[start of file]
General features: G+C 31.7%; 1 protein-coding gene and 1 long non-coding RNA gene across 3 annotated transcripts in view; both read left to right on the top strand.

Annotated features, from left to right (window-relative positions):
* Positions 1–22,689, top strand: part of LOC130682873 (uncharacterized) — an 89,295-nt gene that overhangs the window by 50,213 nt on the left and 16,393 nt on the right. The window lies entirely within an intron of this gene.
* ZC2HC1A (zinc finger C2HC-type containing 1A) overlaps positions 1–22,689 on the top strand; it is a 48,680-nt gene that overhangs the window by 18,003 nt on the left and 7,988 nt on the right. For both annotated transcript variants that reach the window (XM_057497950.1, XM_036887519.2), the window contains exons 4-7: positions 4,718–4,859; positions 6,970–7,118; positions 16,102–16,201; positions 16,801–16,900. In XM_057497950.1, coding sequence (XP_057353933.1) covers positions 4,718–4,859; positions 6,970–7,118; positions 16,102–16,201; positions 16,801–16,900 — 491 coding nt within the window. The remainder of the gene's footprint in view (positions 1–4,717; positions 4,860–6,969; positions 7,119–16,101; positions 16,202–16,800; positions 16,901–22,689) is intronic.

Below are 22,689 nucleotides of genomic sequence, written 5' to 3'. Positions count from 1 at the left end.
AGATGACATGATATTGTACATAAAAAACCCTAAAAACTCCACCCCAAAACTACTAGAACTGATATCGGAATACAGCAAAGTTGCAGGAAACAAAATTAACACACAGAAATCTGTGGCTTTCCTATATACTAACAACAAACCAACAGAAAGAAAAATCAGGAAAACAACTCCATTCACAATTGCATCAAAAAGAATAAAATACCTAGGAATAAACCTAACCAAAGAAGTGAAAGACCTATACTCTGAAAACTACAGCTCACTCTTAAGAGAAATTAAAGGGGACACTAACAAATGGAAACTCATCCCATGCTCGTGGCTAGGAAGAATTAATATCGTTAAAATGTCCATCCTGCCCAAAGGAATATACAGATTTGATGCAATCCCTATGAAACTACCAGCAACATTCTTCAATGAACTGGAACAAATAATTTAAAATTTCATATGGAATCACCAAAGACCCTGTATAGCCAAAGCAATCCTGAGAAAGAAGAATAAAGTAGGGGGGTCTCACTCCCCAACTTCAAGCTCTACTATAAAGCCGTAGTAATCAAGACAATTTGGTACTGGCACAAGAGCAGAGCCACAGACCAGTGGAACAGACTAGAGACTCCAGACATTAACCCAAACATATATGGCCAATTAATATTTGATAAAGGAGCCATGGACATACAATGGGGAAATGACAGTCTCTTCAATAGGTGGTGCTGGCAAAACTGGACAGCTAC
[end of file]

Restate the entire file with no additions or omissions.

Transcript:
General features: G+C 31.7%; 1 protein-coding gene and 1 long non-coding RNA gene across 3 annotated transcripts in view; both read left to right on the top strand.

Annotated features, from left to right (window-relative positions):
* Positions 1–22,689, top strand: part of LOC130682873 (uncharacterized) — an 89,295-nt gene that overhangs the window by 50,213 nt on the left and 16,393 nt on the right. The window lies entirely within an intron of this gene.
* ZC2HC1A (zinc finger C2HC-type containing 1A) overlaps positions 1–22,689 on the top strand; it is a 48,680-nt gene that overhangs the window by 18,003 nt on the left and 7,988 nt on the right. For both annotated transcript variants that reach the window (XM_057497950.1, XM_036887519.2), the window contains exons 4-7: positions 4,718–4,859; positions 6,970–7,118; positions 16,102–16,201; positions 16,801–16,900. In XM_057497950.1, coding sequence (XP_057353933.1) covers positions 4,718–4,859; positions 6,970–7,118; positions 16,102–16,201; positions 16,801–16,900 — 491 coding nt within the window. The remainder of the gene's footprint in view (positions 1–4,717; positions 4,860–6,969; positions 7,119–16,101; positions 16,202–16,800; positions 16,901–22,689) is intronic.

Below are 22,689 nucleotides of genomic sequence, written 5' to 3'. Positions count from 1 at the left end.
AGATGACATGATATTGTACATAAAAAACCCTAAAAACTCCACCCCAAAACTACTAGAACTGATATCGGAATACAGCAAAGTTGCAGGAAACAAAATTAACACACAGAAATCTGTGGCTTTCCTATATACTAACAACAAACCAACAGAAAGAAAAATCAGGAAAACAACTCCATTCACAATTGCATCAAAAAGAATAAAATACCTAGGAATAAACCTAACCAAAGAAGTGAAAGACCTATACTCTGAAAACTACAGCTCACTCTTAAGAGAAATTAAAGGGGACACTAACAAATGGAAACTCATCCCATGCTCGTGGCTAGGAAGAATTAATATCGTTAAAATGTCCATCCTGCCCAAAGGAATATACAGATTTGATGCAATCCCTATGAAACTACCAGCAACATTCTTCAATGAACTGGAACAAATAATTTAAAATTTCATATGGAATCACCAAAGACCCTGTATAGCCAAAGCAATCCTGAGAAAGAAGAATAAAGTAGGGGGGTCTCACTCCCCAACTTCAAGCTCTACTATAAAGCCGTAGTAATCAAGACAATTTGGTACTGGCACAAGAGCAGAGCCACAGACCAGTGGAACAGACTAGAGACTCCAGACATTAACCCAAACATATATGGCCAATTAATATTTGATAAAGGAGCCATGGACATACAATGGGGAAATGACAGTCTCTTCAATAGGTGGTGCTGGCAAAACTGGACAGCTAC